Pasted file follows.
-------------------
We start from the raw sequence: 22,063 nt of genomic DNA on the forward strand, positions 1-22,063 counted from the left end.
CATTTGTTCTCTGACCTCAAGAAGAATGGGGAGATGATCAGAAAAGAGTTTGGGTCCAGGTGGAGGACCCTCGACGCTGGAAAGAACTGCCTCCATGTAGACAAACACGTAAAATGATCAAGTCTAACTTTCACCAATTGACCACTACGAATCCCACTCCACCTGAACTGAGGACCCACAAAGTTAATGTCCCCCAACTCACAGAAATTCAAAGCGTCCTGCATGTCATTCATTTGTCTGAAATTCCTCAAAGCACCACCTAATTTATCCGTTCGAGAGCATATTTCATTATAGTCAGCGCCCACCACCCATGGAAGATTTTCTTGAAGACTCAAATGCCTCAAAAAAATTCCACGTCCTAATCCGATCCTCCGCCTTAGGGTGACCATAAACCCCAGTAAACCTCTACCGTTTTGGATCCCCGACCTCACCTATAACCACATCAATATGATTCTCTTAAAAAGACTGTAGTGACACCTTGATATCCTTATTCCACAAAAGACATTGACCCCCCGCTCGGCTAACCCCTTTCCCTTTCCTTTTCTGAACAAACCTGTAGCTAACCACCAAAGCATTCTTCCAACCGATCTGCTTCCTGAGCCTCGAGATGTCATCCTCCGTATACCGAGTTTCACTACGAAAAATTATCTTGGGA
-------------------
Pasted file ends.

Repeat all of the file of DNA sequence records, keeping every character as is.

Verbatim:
We start from the raw sequence: 22,063 nt of genomic DNA on the forward strand, positions 1-22,063 counted from the left end.
CATTTGTTCTCTGACCTCAAGAAGAATGGGGAGATGATCAGAAAAGAGTTTGGGTCCAGGTGGAGGACCCTCGACGCTGGAAAGAACTGCCTCCATGTAGACAAACACGTAAAATGATCAAGTCTAACTTTCACCAATTGACCACTACGAATCCCACTCCACCTGAACTGAGGACCCACAAAGTTAATGTCCCCCAACTCACAGAAATTCAAAGCGTCCTGCATGTCATTCATTTGTCTGAAATTCCTCAAAGCACCACCTAATTTATCCGTTCGAGAGCATATTTCATTATAGTCAGCGCCCACCACCCATGGAAGATTTTCTTGAAGACTCAAATGCCTCAAAAAAATTCCACGTCCTAATCCGATCCTCCGCCTTAGGGTGACCATAAACCCCAGTAAACCTCTACCGTTTTGGATCCCCGACCTCACCTATAACCACATCAATATGATTCTCTTAAAAAGACTGTAGTGACACCTTGATATCCTTATTCCACAAAAGACATTGACCCCCCGCTCGGCTAACCCCTTTCCCTTTCCTTTTCTGAACAAACCTGTAGCTAACCACCAAAGCATTCTTCCAACCGATCTGCTTCCTGAGCCTCGAGATGTCATCCTCCGTATACCGAGTTTCACTACGAAAAATTATCTTGGGA